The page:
Para saan ang tapang mo?: Art and dissent in these trying times
Ryan Macasero (philstar.com) - February 18, 2019 - 2:33pm

MANILA, Philippines — The ideas that bloomed into the student-led First Quarter Storm were germinated in a university not too far from the neighborhood of Teacher’s Village in Quezon City in 1970.

The civil unrest of the period has simmered, and the neighborhood today bustles with commercial businesses that line the village streets. Bars, coffee shops and spots to eat have come and gone through the years.

It’s evening, and a few dozen college students and young adults in their school hoodies wait along the sidewalks for an underground venue to open. 

A distorted bass of a hip hop beat blasts from a basement of an underground venue. Inaudible words seep through the walls into the street outside, along with the smell of beer, cigarettes and the sound of muffled synthesizer. 

A crowd like this one might have caught the suspicious glare of the dreaded metrocom if it was 1970s martial law Philippines. 

But in more recent times, the crowd seems more inconspicuous. On the surface, they are fans in line waiting for a hip hop show. 

And as people enter the venue the words inaudible from the street become loud and clear.:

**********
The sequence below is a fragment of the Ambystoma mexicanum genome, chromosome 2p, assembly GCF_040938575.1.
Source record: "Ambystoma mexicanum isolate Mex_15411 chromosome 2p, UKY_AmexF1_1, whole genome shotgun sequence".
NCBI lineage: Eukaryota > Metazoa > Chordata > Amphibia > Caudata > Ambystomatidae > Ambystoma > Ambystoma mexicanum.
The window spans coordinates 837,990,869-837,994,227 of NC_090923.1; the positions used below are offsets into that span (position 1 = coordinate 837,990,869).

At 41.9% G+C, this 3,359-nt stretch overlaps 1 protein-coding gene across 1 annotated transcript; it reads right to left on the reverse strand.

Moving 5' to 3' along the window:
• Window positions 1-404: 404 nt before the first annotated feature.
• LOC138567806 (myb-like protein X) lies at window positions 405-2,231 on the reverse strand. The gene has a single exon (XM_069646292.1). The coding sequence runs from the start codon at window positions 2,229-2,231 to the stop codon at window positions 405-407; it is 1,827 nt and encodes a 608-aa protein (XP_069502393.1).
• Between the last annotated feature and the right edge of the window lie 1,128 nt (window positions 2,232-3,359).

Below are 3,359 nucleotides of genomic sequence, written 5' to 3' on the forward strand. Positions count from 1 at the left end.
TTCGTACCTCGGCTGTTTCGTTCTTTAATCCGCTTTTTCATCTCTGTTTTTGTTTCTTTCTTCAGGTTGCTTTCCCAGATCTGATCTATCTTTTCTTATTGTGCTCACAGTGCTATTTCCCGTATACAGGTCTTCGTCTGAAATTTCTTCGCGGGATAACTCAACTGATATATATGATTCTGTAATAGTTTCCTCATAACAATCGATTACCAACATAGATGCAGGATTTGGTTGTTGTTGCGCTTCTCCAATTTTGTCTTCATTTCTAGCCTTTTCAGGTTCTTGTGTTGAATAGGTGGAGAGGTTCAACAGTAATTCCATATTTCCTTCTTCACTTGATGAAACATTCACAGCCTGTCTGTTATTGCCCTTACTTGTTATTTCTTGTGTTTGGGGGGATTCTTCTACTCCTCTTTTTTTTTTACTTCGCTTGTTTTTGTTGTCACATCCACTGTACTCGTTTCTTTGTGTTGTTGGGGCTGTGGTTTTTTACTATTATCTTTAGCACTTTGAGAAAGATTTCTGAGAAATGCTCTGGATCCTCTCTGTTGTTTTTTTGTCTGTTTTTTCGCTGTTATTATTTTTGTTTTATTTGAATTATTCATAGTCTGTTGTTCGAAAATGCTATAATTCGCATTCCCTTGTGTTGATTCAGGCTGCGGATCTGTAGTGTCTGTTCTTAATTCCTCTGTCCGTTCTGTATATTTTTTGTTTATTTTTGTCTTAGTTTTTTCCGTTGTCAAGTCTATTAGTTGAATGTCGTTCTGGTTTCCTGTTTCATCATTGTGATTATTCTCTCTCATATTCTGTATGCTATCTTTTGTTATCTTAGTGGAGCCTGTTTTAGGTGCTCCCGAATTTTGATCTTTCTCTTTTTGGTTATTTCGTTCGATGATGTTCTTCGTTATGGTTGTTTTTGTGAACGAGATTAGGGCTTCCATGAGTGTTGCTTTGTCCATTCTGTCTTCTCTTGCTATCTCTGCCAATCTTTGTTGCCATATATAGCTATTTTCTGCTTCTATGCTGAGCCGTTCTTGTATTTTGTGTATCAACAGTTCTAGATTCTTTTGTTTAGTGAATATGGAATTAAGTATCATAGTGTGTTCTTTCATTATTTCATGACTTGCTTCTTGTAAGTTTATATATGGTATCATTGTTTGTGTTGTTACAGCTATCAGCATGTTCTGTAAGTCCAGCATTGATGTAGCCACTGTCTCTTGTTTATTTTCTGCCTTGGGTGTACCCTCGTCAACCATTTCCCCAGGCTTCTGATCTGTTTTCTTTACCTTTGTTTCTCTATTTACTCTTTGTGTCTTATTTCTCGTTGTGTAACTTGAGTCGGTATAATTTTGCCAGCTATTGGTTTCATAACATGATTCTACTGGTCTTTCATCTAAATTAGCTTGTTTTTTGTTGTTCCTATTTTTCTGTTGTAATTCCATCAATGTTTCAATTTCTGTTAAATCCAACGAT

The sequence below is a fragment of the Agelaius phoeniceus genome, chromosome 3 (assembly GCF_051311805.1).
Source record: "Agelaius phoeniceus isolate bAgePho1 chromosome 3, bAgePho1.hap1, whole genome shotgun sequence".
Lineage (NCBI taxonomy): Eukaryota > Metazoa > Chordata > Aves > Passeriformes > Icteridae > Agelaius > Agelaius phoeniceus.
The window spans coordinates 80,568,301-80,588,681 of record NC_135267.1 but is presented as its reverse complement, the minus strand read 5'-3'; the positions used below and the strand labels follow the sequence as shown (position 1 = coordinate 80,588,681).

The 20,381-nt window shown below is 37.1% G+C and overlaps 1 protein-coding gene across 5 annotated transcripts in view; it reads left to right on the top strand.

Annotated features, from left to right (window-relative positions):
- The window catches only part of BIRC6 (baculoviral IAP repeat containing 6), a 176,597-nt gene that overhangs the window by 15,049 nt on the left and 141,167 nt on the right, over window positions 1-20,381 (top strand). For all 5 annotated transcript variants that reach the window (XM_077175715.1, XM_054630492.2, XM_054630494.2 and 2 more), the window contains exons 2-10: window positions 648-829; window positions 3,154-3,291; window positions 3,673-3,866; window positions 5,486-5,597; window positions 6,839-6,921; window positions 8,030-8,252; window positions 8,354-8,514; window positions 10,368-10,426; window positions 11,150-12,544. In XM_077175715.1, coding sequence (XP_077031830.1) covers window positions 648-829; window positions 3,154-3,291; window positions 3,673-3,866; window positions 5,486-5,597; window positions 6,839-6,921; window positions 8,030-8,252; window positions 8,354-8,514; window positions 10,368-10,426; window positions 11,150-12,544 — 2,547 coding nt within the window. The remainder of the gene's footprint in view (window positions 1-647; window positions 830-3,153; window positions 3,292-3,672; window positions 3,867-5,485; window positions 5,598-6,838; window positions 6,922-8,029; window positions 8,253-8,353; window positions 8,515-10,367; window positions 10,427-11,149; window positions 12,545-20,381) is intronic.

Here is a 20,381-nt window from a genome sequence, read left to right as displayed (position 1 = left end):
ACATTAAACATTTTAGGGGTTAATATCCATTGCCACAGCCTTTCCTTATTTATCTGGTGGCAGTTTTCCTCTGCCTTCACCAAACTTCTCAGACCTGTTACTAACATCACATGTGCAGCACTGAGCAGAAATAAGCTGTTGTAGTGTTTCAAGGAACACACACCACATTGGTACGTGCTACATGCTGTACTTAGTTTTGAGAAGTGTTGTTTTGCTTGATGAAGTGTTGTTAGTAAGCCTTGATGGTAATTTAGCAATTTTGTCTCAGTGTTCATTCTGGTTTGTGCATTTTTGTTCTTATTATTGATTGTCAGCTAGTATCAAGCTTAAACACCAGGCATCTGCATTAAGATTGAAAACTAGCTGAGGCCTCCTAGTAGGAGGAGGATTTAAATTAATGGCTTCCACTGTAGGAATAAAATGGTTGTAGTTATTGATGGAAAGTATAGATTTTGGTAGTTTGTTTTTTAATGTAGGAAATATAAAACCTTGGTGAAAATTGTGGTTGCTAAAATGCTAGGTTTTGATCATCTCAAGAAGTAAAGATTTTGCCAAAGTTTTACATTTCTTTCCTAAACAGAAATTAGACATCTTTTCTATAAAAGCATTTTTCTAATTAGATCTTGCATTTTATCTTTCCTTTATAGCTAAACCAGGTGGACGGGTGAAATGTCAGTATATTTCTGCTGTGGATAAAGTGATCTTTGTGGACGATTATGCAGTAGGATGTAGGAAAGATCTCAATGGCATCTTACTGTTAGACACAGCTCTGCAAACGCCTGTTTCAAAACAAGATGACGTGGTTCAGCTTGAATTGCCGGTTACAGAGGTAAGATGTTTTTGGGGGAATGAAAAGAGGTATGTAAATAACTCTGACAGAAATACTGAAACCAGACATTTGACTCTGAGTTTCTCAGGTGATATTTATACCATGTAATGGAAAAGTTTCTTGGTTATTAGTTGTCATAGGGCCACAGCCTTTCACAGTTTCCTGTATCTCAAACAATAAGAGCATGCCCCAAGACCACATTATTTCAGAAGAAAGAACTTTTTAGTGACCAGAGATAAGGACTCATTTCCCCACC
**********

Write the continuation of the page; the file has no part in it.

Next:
“Luwal sa panahon ng nakapaniping kalayaan, nakakahon sa makasariling kabanalan.”
(Born in an era of freedom in quotations, confined in one's self-serving piousness.)

It’s the sound of rap, and the if one listens closely, it could be the sound of revolution:

“Bulag sa paghahari-harian, tamad manindigan, tamad mangatwiran. Tayo ang henerasyong nilululong sa luho; isip ay pilit kinukulong sa turo.”

(Blind before the demigods, no time to stand one's ground, no time to reason out. We are the generation of luxury; minds are bound by teachings.)

On stage, rapper BLKD (pronounced “balakid”) is fearless.

“Pagka’t sa daing ay dahas ang cariño, Pagmulat ay pagkasa, tayo ang Gatilyo 

(In grievance violence is love, to be conscious is to cock the gun, and we are the trigger).  

Speaking offstage after a fiery performance, BLKD, Allen in real life, said what he hopes is to at least be a reflection of society.. 

“To me, as a bare minimum, it is important for art to reflect what is happening in society,” BLKD says in Filipino in a conversation outside the show venue.

The young rapper, whose socio-political views were shaped at the University of the Philippines, said that, more than that, he hopes to see rap as a force that can trigger change, and social movements. 

And while BLKD acknowledges his identity as an activist, his calls to action are not limited to taking the streets.